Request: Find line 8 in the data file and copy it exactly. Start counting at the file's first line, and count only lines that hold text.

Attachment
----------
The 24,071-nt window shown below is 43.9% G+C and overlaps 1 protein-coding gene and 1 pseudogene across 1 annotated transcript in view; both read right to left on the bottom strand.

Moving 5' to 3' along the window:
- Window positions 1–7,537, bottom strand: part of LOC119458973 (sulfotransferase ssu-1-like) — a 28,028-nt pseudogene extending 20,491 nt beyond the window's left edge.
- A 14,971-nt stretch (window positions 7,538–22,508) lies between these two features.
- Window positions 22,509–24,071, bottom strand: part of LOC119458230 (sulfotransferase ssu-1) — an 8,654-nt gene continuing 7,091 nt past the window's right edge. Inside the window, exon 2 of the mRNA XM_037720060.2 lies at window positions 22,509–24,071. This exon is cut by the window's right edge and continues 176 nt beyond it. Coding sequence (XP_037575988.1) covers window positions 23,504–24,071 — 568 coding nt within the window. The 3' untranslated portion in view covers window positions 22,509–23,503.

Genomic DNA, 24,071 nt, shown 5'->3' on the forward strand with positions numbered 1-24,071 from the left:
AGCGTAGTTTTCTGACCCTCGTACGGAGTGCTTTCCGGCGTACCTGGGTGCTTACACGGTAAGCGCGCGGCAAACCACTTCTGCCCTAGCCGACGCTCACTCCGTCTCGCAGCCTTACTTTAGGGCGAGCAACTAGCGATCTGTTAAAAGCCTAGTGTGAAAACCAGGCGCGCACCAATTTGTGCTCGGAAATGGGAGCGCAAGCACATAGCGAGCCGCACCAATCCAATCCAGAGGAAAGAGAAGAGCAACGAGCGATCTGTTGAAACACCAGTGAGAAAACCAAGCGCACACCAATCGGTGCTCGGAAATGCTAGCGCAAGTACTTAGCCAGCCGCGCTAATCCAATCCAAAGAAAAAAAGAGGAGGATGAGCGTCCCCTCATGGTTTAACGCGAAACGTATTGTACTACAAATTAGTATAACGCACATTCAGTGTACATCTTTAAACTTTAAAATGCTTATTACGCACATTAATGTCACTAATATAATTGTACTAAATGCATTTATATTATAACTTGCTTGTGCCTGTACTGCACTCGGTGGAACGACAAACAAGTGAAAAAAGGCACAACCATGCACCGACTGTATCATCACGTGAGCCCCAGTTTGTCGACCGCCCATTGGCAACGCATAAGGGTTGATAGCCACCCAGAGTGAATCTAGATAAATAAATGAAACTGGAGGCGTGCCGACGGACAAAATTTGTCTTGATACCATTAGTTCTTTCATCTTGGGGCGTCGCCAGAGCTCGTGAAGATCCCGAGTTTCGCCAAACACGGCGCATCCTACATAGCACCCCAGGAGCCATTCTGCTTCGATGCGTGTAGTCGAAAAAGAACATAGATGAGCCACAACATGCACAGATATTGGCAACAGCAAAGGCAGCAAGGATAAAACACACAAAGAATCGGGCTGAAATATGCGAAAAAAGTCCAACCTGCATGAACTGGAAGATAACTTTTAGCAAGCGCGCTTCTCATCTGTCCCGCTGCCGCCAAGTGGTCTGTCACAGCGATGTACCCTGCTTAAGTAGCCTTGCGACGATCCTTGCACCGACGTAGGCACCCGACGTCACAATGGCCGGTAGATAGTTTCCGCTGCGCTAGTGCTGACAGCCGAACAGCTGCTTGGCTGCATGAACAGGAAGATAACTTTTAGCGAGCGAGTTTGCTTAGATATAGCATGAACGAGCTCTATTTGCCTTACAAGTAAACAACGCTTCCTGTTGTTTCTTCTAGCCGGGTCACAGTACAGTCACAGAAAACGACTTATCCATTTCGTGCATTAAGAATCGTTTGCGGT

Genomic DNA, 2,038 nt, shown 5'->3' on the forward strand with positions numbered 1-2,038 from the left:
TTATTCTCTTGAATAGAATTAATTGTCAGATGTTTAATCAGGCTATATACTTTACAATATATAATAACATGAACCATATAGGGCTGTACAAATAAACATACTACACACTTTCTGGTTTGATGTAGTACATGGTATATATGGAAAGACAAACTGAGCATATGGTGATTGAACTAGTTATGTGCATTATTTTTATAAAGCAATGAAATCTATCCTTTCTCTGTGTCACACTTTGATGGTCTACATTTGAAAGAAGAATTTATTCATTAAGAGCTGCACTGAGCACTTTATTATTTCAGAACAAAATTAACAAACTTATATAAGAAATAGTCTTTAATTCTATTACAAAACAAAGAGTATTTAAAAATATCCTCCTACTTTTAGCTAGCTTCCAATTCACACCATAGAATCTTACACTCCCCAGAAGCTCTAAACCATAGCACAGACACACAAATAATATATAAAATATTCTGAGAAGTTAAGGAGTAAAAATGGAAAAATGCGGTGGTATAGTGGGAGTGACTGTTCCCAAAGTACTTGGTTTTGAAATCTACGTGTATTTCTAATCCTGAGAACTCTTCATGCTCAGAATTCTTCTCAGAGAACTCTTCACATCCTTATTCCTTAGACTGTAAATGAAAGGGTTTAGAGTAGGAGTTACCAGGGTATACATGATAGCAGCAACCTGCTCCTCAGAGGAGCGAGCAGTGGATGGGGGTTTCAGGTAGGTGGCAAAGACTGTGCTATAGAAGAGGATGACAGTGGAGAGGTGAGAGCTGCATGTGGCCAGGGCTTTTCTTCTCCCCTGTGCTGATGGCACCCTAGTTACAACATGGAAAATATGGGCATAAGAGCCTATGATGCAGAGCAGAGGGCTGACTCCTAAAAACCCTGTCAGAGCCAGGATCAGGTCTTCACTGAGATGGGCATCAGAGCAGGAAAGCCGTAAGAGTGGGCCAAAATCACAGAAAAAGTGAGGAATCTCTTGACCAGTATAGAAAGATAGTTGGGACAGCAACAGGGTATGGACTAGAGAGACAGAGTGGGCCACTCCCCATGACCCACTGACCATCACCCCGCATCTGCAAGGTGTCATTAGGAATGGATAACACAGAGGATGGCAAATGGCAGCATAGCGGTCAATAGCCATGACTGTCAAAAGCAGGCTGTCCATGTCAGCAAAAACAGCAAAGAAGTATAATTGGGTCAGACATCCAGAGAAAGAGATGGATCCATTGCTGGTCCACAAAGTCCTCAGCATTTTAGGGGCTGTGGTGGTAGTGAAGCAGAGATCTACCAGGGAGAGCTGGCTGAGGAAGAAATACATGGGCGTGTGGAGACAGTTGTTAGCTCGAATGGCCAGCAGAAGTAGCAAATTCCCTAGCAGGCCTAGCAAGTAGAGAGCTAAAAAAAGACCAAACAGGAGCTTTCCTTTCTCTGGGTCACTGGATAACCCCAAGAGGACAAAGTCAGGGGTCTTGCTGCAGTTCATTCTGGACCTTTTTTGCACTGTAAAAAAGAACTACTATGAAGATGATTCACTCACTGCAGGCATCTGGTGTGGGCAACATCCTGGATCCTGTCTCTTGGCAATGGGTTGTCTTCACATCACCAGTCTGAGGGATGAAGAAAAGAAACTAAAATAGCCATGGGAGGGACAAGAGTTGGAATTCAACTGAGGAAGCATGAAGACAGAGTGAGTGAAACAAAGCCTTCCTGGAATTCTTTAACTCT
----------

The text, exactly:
Genomic DNA, 2,038 nt, shown 5'->3' on the forward strand with positions numbered 1-2,038 from the left: